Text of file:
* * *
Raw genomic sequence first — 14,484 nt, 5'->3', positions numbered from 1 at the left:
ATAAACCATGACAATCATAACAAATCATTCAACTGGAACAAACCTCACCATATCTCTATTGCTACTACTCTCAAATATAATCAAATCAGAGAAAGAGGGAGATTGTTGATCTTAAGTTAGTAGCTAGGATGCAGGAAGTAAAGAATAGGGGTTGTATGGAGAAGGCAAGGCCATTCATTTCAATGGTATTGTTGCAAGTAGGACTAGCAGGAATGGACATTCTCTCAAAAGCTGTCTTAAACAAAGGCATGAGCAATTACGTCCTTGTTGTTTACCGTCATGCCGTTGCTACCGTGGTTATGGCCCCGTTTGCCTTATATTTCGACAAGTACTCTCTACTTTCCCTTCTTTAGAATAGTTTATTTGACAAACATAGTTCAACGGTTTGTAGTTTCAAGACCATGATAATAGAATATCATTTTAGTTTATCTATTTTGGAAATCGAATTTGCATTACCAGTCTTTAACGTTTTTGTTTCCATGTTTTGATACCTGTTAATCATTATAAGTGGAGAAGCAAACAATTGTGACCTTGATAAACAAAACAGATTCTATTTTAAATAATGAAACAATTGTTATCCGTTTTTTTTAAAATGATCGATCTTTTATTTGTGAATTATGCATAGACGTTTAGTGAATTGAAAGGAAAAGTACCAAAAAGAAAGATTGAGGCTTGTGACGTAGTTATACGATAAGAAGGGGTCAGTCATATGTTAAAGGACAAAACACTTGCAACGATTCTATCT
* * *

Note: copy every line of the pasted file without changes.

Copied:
Raw genomic sequence first — 14,484 nt, 5'->3', positions numbered from 1 at the left:
ATAAACCATGACAATCATAACAAATCATTCAACTGGAACAAACCTCACCATATCTCTATTGCTACTACTCTCAAATATAATCAAATCAGAGAAAGAGGGAGATTGTTGATCTTAAGTTAGTAGCTAGGATGCAGGAAGTAAAGAATAGGGGTTGTATGGAGAAGGCAAGGCCATTCATTTCAATGGTATTGTTGCAAGTAGGACTAGCAGGAATGGACATTCTCTCAAAAGCTGTCTTAAACAAAGGCATGAGCAATTACGTCCTTGTTGTTTACCGTCATGCCGTTGCTACCGTGGTTATGGCCCCGTTTGCCTTATATTTCGACAAGTACTCTCTACTTTCCCTTCTTTAGAATAGTTTATTTGACAAACATAGTTCAACGGTTTGTAGTTTCAAGACCATGATAATAGAATATCATTTTAGTTTATCTATTTTGGAAATCGAATTTGCATTACCAGTCTTTAACGTTTTTGTTTCCATGTTTTGATACCTGTTAATCATTATAAGTGGAGAAGCAAACAATTGTGACCTTGATAAACAAAACAGATTCTATTTTAAATAATGAAACAATTGTTATCCGTTTTTTTTAAAATGATCGATCTTTTATTTGTGAATTATGCATAGACGTTTAGTGAATTGAAAGGAAAAGTACCAAAAAGAAAGATTGAGGCTTGTGACGTAGTTATACGATAAGAAGGGGTCAGTCATATGTTAAAGGACAAAACACTTGCAACGATTCTATCT